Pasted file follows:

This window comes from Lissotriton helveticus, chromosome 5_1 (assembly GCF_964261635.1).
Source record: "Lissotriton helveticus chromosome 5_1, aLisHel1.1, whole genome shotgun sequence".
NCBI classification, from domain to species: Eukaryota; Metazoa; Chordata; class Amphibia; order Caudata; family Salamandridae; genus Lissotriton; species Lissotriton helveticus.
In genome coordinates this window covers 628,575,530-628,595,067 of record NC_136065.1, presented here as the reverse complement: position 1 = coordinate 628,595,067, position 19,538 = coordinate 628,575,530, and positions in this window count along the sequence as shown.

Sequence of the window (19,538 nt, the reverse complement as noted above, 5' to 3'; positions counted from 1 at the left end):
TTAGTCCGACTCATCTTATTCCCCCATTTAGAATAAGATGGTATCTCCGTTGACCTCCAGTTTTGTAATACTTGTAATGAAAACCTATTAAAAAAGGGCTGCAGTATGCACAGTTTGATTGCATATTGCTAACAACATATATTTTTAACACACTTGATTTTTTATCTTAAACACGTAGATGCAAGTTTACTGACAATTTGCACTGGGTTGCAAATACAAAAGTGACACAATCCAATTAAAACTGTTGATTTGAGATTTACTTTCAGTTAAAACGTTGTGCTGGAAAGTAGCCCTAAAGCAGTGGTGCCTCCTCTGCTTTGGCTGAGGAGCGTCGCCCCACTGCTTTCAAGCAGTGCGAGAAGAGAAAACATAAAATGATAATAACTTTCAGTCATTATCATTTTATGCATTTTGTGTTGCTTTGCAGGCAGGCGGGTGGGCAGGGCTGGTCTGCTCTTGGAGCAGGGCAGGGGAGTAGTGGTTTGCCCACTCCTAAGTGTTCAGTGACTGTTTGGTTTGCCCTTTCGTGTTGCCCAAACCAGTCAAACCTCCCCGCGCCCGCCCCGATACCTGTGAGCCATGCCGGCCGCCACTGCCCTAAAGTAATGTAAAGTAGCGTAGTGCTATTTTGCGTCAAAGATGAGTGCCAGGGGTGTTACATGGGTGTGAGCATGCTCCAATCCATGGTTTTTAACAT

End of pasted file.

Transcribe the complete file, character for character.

This window comes from Lissotriton helveticus, chromosome 5_1 (assembly GCF_964261635.1).
Source record: "Lissotriton helveticus chromosome 5_1, aLisHel1.1, whole genome shotgun sequence".
NCBI classification, from domain to species: Eukaryota; Metazoa; Chordata; class Amphibia; order Caudata; family Salamandridae; genus Lissotriton; species Lissotriton helveticus.
In genome coordinates this window covers 628,575,530-628,595,067 of record NC_136065.1, presented here as the reverse complement: position 1 = coordinate 628,595,067, position 19,538 = coordinate 628,575,530, and positions in this window count along the sequence as shown.

Sequence of the window (19,538 nt, the reverse complement as noted above, 5' to 3'; positions counted from 1 at the left end):
TTAGTCCGACTCATCTTATTCCCCCATTTAGAATAAGATGGTATCTCCGTTGACCTCCAGTTTTGTAATACTTGTAATGAAAACCTATTAAAAAAGGGCTGCAGTATGCACAGTTTGATTGCATATTGCTAACAACATATATTTTTAACACACTTGATTTTTTATCTTAAACACGTAGATGCAAGTTTACTGACAATTTGCACTGGGTTGCAAATACAAAAGTGACACAATCCAATTAAAACTGTTGATTTGAGATTTACTTTCAGTTAAAACGTTGTGCTGGAAAGTAGCCCTAAAGCAGTGGTGCCTCCTCTGCTTTGGCTGAGGAGCGTCGCCCCACTGCTTTCAAGCAGTGCGAGAAGAGAAAACATAAAATGATAATAACTTTCAGTCATTATCATTTTATGCATTTTGTGTTGCTTTGCAGGCAGGCGGGTGGGCAGGGCTGGTCTGCTCTTGGAGCAGGGCAGGGGAGTAGTGGTTTGCCCACTCCTAAGTGTTCAGTGACTGTTTGGTTTGCCCTTTCGTGTTGCCCAAACCAGTCAAACCTCCCCGCGCCCGCCCCGATACCTGTGAGCCATGCCGGCCGCCACTGCCCTAAAGTAATGTAAAGTAGCGTAGTGCTATTTTGCGTCAAAGATGAGTGCCAGGGGTGTTACATGGGTGTGAGCATGCTCCAATCCATGGTTTTTAACAT